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Why Do Steering Wheels Lock? The Definitive Answer

Close up of the steering wheel and instrument cluster panel dashboard with the steering wheel turned and locked up

A steering wheel is one of the most important parts of your car. If you’re running into an issue with your steering wheel, you came to the right place. A dangerous and semi-common problem is a steering wheel that locks in position.

It’s normal for a steering wheel to lock when the key is out of the ignition for safety reasons. However, if the steering wheel is locking up in any other scenario, it’s either the result of a problem in your power steering system, a steering linkage failure, or an ignition lock that has failed. You should first troubleshoot these three areas in order to better understand the path forward. The solution typically involves replacing the broken piece or refilling your power steering fluid.

In this guide, I’m going to explain why steering wheels lock, and I’ll offer some solutions. If this happens to you, make sure you pull over as soon as possible and get a tow to your house or local mechanic.

What a Locked Steering Wheel Does

I’ll get into the causes in a second, I just want to describe what happens when your steering wheel locks. As you know, turning your steering wheel will turn your car’s wheels and allow you to move your massive vehicle.

When a steering wheel locks, you won’t be able to turn it. The wheel will be stuck in its current position, causing your car to perpetually go in whichever direction the wheel is facing.

Steering wheel column removed from the vehicle sitting on the workbench with the pump computer and column itself

The steering wheel uses linkages, valves, a pump, and fluid to successfully move your wheels. If any of these pieces become dislodged or defective, you won’t be able to control your steering wheel.

In the case of a faulty ignition lock, there’s an actual rod that goes through your steering wheel and prevents motion.

Regardless, all of these causes are mechanical blocks that you can’t workaround. They will physically keep your steering wheel firmly in place until you find the issue and resolve it. That’s why it’s so important to start troubleshooting your locked steering wheel as soon as possible.

Do Steering Wheels Actually Lock?

Yes, steering wheels really lock. It’s a great safety feature when the wheel locks intentionally, but it’s a hazard when it happens due to a mechanical failure.

Whenever you park your car and leave it, the wheel should lock. This ensures the wheels don’t change direction if you get rear-ended. That way, your car will go where you last pointed the wheel, which is the safest option.

Close up of the car's ignition switch with the lock word highlighted in red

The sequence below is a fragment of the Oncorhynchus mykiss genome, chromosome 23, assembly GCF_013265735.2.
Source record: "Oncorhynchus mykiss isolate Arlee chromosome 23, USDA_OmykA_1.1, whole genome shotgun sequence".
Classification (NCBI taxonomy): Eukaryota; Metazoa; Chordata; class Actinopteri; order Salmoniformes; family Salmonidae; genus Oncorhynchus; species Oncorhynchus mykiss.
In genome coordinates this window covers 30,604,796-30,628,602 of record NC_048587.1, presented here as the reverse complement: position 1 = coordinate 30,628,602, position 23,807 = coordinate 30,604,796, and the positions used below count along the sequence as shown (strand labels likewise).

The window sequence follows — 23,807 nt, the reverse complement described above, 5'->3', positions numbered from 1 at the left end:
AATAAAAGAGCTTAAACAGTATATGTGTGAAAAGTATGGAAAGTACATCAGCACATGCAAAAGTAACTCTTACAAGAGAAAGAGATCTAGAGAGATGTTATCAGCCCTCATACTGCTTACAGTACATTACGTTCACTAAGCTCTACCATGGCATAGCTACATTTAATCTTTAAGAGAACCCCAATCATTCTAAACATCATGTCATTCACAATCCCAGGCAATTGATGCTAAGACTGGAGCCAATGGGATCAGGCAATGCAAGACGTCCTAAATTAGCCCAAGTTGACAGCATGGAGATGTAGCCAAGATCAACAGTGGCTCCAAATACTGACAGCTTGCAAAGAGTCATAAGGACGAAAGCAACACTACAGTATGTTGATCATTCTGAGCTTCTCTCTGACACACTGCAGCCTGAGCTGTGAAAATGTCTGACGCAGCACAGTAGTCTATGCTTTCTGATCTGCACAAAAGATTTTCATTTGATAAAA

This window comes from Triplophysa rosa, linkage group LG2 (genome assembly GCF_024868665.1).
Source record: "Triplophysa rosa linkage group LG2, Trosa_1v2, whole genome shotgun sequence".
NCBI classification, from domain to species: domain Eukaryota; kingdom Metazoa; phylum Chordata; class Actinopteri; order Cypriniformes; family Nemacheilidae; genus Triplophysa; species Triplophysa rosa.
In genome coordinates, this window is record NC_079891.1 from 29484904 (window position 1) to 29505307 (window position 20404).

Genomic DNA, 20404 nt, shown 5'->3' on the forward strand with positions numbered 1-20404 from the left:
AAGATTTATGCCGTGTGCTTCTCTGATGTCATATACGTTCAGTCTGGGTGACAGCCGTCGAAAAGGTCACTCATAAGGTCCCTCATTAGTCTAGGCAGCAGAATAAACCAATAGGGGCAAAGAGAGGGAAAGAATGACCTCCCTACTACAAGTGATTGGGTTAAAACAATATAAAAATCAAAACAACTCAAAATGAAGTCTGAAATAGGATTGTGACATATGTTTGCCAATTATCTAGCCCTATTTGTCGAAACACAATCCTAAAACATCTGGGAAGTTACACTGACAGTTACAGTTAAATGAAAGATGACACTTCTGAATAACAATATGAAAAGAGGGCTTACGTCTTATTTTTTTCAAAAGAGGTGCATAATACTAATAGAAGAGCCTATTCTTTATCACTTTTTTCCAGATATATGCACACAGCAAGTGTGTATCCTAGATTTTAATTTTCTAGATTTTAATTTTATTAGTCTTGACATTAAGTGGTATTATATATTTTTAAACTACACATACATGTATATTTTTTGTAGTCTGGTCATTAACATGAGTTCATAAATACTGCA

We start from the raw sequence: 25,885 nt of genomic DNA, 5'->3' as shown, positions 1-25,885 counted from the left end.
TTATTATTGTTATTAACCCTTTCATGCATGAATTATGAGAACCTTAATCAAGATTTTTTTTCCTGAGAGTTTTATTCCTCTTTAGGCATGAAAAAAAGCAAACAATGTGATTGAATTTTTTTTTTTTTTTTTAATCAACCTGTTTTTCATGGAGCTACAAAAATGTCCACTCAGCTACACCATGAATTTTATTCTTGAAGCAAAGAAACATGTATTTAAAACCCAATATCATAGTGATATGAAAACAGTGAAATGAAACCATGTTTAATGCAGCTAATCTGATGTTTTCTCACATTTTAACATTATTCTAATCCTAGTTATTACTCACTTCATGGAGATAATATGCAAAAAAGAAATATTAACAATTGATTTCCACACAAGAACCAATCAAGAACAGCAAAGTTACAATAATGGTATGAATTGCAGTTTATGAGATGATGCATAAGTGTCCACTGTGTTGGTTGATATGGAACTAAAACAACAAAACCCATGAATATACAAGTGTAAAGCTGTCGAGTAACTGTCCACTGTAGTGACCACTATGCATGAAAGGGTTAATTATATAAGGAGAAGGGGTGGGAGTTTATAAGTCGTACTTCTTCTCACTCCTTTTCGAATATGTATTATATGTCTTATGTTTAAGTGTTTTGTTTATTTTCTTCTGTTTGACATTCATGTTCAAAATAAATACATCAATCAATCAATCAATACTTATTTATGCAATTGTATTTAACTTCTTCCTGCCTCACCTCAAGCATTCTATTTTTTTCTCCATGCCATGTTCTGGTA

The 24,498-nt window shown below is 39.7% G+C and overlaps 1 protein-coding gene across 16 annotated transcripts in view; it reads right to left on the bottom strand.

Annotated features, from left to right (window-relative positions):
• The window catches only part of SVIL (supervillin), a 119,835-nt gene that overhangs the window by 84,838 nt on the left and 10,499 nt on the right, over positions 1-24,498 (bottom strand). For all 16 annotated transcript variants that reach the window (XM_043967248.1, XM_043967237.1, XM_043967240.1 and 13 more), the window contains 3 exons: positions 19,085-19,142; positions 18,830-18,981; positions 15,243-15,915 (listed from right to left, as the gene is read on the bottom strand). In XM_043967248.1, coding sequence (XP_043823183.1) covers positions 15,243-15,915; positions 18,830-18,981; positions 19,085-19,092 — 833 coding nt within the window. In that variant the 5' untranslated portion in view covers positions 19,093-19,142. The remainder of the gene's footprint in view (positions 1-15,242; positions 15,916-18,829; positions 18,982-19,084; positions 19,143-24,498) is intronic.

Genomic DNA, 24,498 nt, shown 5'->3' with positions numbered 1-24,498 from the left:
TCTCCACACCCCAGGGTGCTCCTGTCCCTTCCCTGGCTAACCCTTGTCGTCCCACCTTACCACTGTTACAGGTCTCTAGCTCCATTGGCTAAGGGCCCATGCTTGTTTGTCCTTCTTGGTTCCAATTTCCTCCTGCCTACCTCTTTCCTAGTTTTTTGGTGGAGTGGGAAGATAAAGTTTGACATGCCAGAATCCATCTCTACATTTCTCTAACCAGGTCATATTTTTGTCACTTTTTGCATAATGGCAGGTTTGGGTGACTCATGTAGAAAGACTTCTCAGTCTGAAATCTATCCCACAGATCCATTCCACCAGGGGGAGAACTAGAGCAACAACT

It’s also a safety measure to keep criminals away. If your car is turned off and the wheel is moved, it will lock in position. Without placing your key in the ignition and turning it, the key will stay turned.

A criminal can’t get away with your car as easily since they won’t be able to turn the wheel. There are still ways to hotwire a modern car, but this locking feature will deter criminals.

Is There a Problem with a Locking Steering Wheel?

If your steering wheel locks mid-drive, there’s a big problem. Your steering wheel is the only way to turn your car and make it go in the direction you want it to.

This is even more dangerous as you imagine you’re driving at highway speeds. If you lose the ability to turn, there’s a high chance that you’ll crash into something.

Detailed illustration diagram showing the power steering system in a car both parallelogram and rack and pinion systems for automotive

Even though a locked steering wheel is a good thing before you start your car, it’s a big risk once your car is running.

If you notice your steering wheel is getting hard to turn at all, you shouldn’t press your luck. Start troubleshooting your vehicle immediately or have it towed right to a mechanic. If you wait too long, then the problem will only get worse.

Reasons Why a Steering Wheel Might Lock

There are a few different reasons why your wheel is locking at inopportune times. If your wheel is locking when it shouldn’t be, it’s likely due to one of the following reasons:

Your Power Steering Is Failing

Your car has a system that helps you turn the wheel, and it’s called power steering. It allows you to turn your wheel with ease. Comparatively, cars back in the 50s required a lot of elbow grease to get the wheel turned.

To give your tiny steering wheel enough power to turn your giant tires and move your car, you need some mechanical advantage. This is where power steering comes in.

Power steering pump for a car isolated against a white background
Power steering pump

Your system is made up of a belt, valves, and pump. If any of these components wear out or fail, your steering wheel will be considerably harder to move.